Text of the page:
A racist is one who believes that a certain human race is superior to any or all others, and that it is endowed with an intrinsic superiority, which makes the racial discrimination justified. Based on this definition, some say that God is a racist. They cite, as an example, that throughout history God has favored a chosen race, the children of Israel (the Jewish people). Another example of God’s alleged racism is when he cursed the descendants of Ham, Noah’s son, with being “the lowest of servants to his relatives” (Genesis 9:25). As the descendants of Ham were thought to be Africans, it was thought that God discriminated against all generations of Africans, condemning them to slavery.

Both of these charges against God come from misinterpreting and misunderstanding biblical narrative.

First, he never cursed Ham for what he had done — it was Noah who spoke the curse. And Noah didn’t curse his son Ham, but rather Ham’s son Canaan. It is true that at least two sons of Ham, Cush and Mizraim, settled in Africa (see Genesis 10:6-20). But Canaan’s descendants settled just east of the Mediterranean Sea, in a region that later became known as the land of Canaan—present day Israel (see Genesis 10: 15-19). So it is absurd to claim that God is a racist based upon a complete misinterpretation of passages in Genesis.

And what about God’s view of the Jewish people? It is true that he made a special covenant with Abraham and his descendants—and for good reason. He prophesied in his word that a perfect sacrifice—the Lamb of God—would be born out of the descendants of Abraham (see Matthew 1: 1-17). And it was the God-man, Jesus, who came to redeem all who would receive him, both Jew and Gentile. So, God’s choosing Israel wasn’t simply about Israel — it was about his making his name known and offering salvation to the rest of the world. God has always judged Israel as he did other nations (see 2 Kings 17). He was not playing favorites. Whether Jew or Gentile, we all equally must give an account to God.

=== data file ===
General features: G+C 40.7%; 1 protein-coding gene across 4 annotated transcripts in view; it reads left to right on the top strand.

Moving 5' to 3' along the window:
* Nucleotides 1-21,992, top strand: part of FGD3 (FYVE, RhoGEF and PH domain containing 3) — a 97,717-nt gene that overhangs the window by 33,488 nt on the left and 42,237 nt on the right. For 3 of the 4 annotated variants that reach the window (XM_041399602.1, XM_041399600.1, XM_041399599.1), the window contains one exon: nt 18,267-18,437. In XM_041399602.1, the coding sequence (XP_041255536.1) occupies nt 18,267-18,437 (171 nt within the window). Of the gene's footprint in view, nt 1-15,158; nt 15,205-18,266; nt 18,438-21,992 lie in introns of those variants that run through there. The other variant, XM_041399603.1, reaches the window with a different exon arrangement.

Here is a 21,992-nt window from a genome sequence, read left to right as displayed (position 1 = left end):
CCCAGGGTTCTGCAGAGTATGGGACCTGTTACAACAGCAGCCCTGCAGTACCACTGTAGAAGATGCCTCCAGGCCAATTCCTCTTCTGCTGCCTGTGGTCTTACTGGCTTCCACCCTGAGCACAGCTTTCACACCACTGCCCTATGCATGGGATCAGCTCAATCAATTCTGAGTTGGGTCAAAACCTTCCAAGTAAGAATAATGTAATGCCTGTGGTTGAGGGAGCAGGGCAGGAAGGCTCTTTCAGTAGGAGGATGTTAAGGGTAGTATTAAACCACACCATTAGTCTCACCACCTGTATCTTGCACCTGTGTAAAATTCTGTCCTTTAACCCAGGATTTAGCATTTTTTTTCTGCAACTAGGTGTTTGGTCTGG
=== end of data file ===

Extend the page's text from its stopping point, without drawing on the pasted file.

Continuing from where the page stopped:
Question: Does this post help you to understand that God favors his followers equally, even though in Scripture he speaks of the Jewish people as being his beloved people?
Question: What does it mean that “Whether Jew or Gentile, we all equally must give an account to God”?

Content adapted from Josh and Sean McDowell’s book, 77 FAQs about God and the Bible.

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